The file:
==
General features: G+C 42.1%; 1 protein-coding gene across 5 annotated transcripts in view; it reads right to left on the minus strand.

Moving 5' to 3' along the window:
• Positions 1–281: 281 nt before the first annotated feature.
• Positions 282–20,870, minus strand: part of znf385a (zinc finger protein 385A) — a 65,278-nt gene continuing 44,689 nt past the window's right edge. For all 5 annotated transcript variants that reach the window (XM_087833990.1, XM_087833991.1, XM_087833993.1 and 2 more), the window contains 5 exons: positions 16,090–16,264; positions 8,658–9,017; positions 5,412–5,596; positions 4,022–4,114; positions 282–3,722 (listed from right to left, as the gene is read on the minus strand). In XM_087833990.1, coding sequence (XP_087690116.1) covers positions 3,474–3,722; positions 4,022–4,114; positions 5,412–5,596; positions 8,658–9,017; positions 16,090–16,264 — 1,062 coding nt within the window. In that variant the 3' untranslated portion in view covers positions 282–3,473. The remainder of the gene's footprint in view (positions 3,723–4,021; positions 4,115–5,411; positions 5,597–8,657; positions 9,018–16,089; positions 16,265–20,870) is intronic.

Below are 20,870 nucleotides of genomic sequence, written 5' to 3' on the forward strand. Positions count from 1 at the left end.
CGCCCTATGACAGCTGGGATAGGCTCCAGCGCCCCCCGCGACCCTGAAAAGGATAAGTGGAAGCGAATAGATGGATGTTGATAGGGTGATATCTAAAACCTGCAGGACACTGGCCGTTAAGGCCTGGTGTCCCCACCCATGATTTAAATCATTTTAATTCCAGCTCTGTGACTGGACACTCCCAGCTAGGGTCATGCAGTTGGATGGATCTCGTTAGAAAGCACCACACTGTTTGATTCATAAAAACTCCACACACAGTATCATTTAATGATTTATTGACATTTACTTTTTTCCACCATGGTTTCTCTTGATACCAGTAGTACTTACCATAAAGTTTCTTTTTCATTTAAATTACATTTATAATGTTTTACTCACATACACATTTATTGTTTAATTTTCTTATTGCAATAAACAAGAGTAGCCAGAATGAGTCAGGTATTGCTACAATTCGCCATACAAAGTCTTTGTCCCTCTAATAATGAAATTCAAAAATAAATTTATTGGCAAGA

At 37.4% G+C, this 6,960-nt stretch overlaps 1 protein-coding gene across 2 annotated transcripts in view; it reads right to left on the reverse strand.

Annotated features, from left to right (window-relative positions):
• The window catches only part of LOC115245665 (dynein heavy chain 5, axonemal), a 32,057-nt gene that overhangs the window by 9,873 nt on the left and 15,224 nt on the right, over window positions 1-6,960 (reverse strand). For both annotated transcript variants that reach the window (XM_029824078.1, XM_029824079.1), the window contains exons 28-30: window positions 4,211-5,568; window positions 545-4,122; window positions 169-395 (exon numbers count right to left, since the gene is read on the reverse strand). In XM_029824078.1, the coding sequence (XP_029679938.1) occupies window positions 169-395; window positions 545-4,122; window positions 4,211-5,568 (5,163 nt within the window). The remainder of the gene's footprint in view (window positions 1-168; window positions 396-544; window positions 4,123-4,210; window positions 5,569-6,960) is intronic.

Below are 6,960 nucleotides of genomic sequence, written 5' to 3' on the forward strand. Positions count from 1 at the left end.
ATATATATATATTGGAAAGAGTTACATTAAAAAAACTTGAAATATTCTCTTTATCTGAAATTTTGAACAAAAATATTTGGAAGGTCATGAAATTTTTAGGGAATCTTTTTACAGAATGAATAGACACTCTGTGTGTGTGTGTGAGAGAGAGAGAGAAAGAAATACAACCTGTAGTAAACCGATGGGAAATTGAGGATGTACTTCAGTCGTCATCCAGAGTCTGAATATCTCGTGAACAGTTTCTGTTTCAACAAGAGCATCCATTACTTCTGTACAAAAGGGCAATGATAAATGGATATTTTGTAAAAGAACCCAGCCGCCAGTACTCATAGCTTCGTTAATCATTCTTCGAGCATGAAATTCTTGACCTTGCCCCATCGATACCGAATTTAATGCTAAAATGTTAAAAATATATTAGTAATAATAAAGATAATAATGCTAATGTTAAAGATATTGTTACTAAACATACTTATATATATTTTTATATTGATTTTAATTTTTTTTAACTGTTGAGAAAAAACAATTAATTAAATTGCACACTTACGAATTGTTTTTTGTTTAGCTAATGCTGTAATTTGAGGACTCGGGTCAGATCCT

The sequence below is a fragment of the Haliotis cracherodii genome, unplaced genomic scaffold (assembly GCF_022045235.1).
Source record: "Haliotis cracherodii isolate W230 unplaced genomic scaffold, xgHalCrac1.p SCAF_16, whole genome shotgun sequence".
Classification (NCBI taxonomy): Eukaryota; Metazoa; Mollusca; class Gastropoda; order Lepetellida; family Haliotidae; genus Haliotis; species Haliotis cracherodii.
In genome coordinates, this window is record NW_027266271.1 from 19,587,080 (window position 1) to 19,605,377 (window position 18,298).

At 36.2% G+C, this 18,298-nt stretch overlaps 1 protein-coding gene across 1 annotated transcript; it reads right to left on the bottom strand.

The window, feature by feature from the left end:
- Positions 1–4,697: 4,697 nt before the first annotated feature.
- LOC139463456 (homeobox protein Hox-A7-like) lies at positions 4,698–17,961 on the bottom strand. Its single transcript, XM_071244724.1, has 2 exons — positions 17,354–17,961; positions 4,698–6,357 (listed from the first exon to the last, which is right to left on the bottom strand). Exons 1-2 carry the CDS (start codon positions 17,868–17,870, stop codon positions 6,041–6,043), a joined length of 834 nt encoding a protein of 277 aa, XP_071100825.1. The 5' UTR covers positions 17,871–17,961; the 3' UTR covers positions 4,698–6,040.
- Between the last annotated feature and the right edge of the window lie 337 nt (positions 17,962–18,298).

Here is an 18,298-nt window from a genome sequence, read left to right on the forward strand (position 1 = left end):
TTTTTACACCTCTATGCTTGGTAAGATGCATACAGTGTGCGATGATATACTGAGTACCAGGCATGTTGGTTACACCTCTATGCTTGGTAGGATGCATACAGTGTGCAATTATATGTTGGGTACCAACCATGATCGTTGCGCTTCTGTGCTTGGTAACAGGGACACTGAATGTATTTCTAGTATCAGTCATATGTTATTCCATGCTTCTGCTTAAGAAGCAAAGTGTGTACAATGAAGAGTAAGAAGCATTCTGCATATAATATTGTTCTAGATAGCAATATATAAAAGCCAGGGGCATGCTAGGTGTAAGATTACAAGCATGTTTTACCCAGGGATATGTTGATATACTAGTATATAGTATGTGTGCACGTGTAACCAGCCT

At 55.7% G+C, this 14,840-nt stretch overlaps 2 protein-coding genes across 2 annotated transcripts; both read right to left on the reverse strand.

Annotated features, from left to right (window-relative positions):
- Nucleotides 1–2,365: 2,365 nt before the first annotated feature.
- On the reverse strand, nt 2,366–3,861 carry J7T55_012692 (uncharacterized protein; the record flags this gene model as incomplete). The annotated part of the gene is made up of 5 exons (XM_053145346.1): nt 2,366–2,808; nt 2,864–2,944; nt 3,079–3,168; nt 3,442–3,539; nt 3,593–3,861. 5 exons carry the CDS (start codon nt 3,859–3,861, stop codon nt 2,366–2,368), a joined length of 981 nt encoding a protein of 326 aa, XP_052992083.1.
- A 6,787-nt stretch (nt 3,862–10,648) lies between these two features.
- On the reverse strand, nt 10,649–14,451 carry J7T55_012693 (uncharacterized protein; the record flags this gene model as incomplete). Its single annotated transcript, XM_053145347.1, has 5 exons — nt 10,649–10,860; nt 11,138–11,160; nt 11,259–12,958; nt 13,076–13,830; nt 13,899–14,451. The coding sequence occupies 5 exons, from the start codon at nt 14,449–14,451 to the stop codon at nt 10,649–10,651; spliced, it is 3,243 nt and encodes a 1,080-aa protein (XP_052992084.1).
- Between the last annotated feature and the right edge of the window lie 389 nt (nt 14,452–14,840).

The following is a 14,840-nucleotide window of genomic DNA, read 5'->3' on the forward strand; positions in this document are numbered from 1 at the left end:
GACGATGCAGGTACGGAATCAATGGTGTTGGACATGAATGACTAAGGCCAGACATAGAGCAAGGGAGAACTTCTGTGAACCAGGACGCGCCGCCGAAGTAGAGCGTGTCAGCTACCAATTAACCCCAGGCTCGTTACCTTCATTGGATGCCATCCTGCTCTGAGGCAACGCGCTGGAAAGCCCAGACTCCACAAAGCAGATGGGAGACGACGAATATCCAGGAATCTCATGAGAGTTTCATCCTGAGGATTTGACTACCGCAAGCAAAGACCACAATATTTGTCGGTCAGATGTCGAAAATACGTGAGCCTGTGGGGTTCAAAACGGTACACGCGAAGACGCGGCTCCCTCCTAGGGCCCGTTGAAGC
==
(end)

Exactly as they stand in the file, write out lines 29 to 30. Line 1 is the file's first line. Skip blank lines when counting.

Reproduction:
- Between the last annotated feature and the right edge of the window lie 389 nt (nt 14,452–14,840).

The following is a 14,840-nucleotide window of genomic DNA, read 5'->3' on the forward strand; positions in this document are numbered from 1 at the left end: